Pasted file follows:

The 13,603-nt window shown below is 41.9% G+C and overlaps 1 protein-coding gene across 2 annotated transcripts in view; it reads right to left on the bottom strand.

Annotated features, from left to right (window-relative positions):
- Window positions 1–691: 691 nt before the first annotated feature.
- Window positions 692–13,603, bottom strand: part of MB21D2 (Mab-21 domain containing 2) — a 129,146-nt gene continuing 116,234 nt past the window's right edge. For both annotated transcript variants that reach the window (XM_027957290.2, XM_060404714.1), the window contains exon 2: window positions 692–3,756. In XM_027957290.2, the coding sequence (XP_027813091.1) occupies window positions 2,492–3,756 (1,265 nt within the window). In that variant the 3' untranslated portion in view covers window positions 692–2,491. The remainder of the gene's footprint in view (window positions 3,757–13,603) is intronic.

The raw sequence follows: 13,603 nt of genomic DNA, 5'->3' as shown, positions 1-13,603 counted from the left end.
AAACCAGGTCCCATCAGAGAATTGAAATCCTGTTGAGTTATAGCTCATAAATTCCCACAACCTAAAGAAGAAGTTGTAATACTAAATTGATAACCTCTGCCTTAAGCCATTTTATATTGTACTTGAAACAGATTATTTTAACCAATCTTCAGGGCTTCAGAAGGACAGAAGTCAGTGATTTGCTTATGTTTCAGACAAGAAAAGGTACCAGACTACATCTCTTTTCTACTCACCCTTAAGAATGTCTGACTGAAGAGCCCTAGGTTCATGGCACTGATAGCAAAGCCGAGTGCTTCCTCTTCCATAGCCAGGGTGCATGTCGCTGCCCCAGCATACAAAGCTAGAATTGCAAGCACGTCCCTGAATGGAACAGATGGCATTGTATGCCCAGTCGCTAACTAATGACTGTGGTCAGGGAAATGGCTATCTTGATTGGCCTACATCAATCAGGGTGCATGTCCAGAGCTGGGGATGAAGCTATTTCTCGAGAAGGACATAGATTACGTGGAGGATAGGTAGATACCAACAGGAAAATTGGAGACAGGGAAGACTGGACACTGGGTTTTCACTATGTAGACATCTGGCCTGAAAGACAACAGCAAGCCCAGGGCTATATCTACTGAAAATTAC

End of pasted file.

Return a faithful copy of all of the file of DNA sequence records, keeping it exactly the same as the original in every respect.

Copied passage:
The 13,603-nt window shown below is 41.9% G+C and overlaps 1 protein-coding gene across 2 annotated transcripts in view; it reads right to left on the bottom strand.

Annotated features, from left to right (window-relative positions):
- Window positions 1–691: 691 nt before the first annotated feature.
- Window positions 692–13,603, bottom strand: part of MB21D2 (Mab-21 domain containing 2) — a 129,146-nt gene continuing 116,234 nt past the window's right edge. For both annotated transcript variants that reach the window (XM_027957290.2, XM_060404714.1), the window contains exon 2: window positions 692–3,756. In XM_027957290.2, the coding sequence (XP_027813091.1) occupies window positions 2,492–3,756 (1,265 nt within the window). In that variant the 3' untranslated portion in view covers window positions 692–2,491. The remainder of the gene's footprint in view (window positions 3,757–13,603) is intronic.

The raw sequence follows: 13,603 nt of genomic DNA, 5'->3' as shown, positions 1-13,603 counted from the left end.
AAACCAGGTCCCATCAGAGAATTGAAATCCTGTTGAGTTATAGCTCATAAATTCCCACAACCTAAAGAAGAAGTTGTAATACTAAATTGATAACCTCTGCCTTAAGCCATTTTATATTGTACTTGAAACAGATTATTTTAACCAATCTTCAGGGCTTCAGAAGGACAGAAGTCAGTGATTTGCTTATGTTTCAGACAAGAAAAGGTACCAGACTACATCTCTTTTCTACTCACCCTTAAGAATGTCTGACTGAAGAGCCCTAGGTTCATGGCACTGATAGCAAAGCCGAGTGCTTCCTCTTCCATAGCCAGGGTGCATGTCGCTGCCCCAGCATACAAAGCTAGAATTGCAAGCACGTCCCTGAATGGAACAGATGGCATTGTATGCCCAGTCGCTAACTAATGACTGTGGTCAGGGAAATGGCTATCTTGATTGGCCTACATCAATCAGGGTGCATGTCCAGAGCTGGGGATGAAGCTATTTCTCGAGAAGGACATAGATTACGTGGAGGATAGGTAGATACCAACAGGAAAATTGGAGACAGGGAAGACTGGACACTGGGTTTTCACTATGTAGACATCTGGCCTGAAAGACAACAGCAAGCCCAGGGCTATATCTACTGAAAATTAC